Digital Technology and Prison Reforms for the Win
Govciooutlook

Digital Technology and Prison Reforms for the Win

Gov CIO Outlook | Wednesday, December 16, 2020

The profound impact of education is most readily seen in prisoners. For instance, according to one research, it was that inmates who participated in correctional education programs had a 43 percent lower chance of relapse than inmates who did not.

FREMONT, CA: In America, the consequences of the modern prison complex are profound. According to one statistic, the correctional population in the U.S., including those on parole and probation, was 6.8 million in 2014. Of those 6.8 million, nearly 2.2 million or 32 percent were detained in the corrections system. With the cost of housing prisoners rising and prisons becoming more crowded, the state and federal governments have started reducing their prison population. Tens of thousands of these convicted criminals are released from prison each year and seek to reintegrate into society.

Recidivism

Recidivism or relapsing into criminal activity is a big issue with released felons. Although prison technically intends to be a corrective and rehabilitative system, according to one government agency, 67.8 percent of the inmates once released were re-arrested within three years. Of those, more than half were re-arrested in one year. This troubling figure, combined with overcrowding and budget cuts, has driven many correction agencies to become more proactive in finding cost-effective ways to resolve the problem of recidivism. Inmate education is one approach that has proved to be successful.Top Govt Tech Startups

Rehabilitation

The profound impact of education is most readily seen in prisoners. For instance, according to one research, it was that inmates who participated in correctional education programs had a 43 percent lower chance of relapse than inmates who did not.

Going Digital

Given the above issues and following a broader global trend in education, inmates have gradually been provided their educational material online. Consequently, several businesses have started to enter the space to provide specially designed content for inmates. One organization offered 'Advanced Certificate in Workforce Re-entry Skills,' an online training course for the prisoners. The Massively Open Online Course (MOOC) focuses on four main areas: basic learning skills, fundamental IT skills, customer support, and essential food hygiene training. Inmates learn how to create documents in Microsoft Word and modify spreadsheets using Microsoft Excel and are typically trained to work in the service industry, which employs most offenders.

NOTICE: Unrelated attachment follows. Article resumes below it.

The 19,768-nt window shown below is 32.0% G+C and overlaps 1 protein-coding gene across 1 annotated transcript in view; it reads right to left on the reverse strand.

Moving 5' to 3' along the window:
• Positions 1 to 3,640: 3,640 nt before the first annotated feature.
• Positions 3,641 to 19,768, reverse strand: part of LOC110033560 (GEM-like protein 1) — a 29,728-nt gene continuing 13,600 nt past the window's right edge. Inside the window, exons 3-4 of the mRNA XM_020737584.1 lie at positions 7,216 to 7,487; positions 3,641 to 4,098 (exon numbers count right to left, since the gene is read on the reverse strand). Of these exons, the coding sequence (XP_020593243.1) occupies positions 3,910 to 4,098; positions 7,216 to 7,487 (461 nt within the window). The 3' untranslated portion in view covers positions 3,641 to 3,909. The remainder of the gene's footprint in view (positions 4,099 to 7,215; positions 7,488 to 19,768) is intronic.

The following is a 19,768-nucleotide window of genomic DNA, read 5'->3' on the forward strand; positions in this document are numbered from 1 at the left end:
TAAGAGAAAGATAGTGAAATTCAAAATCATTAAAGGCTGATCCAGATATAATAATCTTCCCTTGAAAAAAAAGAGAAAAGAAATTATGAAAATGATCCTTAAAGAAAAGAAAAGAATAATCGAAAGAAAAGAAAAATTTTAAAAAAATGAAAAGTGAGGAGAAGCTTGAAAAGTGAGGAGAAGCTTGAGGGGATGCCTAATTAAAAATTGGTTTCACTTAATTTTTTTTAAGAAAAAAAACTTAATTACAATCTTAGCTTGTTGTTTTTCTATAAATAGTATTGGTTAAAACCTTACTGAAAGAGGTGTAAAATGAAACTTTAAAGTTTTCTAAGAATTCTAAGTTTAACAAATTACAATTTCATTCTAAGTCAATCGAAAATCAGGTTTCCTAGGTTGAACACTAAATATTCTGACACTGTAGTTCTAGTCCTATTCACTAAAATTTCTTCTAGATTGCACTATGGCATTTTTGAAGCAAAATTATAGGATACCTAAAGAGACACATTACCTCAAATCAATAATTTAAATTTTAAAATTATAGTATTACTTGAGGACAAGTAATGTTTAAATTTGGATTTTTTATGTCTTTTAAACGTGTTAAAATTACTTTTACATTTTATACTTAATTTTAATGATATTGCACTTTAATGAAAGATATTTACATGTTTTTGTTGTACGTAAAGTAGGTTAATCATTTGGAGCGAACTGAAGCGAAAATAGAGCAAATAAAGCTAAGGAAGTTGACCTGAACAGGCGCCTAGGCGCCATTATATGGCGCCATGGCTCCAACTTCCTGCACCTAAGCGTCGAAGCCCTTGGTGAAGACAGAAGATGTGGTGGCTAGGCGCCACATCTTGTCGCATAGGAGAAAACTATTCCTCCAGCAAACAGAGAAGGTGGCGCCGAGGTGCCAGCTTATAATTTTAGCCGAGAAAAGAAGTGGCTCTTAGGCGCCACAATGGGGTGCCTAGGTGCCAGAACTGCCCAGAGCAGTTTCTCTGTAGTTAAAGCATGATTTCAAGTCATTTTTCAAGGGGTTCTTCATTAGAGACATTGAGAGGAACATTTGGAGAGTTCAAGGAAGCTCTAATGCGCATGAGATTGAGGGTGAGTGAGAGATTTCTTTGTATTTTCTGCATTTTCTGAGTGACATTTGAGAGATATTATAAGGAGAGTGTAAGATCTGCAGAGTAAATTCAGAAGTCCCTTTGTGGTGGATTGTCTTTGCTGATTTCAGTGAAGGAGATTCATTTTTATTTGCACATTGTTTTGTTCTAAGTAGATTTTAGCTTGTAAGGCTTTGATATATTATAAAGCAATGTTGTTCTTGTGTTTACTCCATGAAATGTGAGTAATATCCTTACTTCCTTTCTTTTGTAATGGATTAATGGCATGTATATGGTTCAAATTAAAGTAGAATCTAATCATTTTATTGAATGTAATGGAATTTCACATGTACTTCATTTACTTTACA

While the online education program is a step in the right direction, the usefulness of the course offered online is restricted by computers' availability. Recognizing this constraint, another EdTech company developed a mobile tablet designed exclusively for prison use to provide as many prisoners with educational opportunities as possible. The tablet can be run on a closed prison network and offers a wide variety of educational material ranging from General Educational Development (GED) coursework to vocational training. The firm has improved learning by providing rewards for inmates to complete the course work on the tablet. When an inmate finishes a course, they are rewarded with points that can be used to purchase media on the computer.

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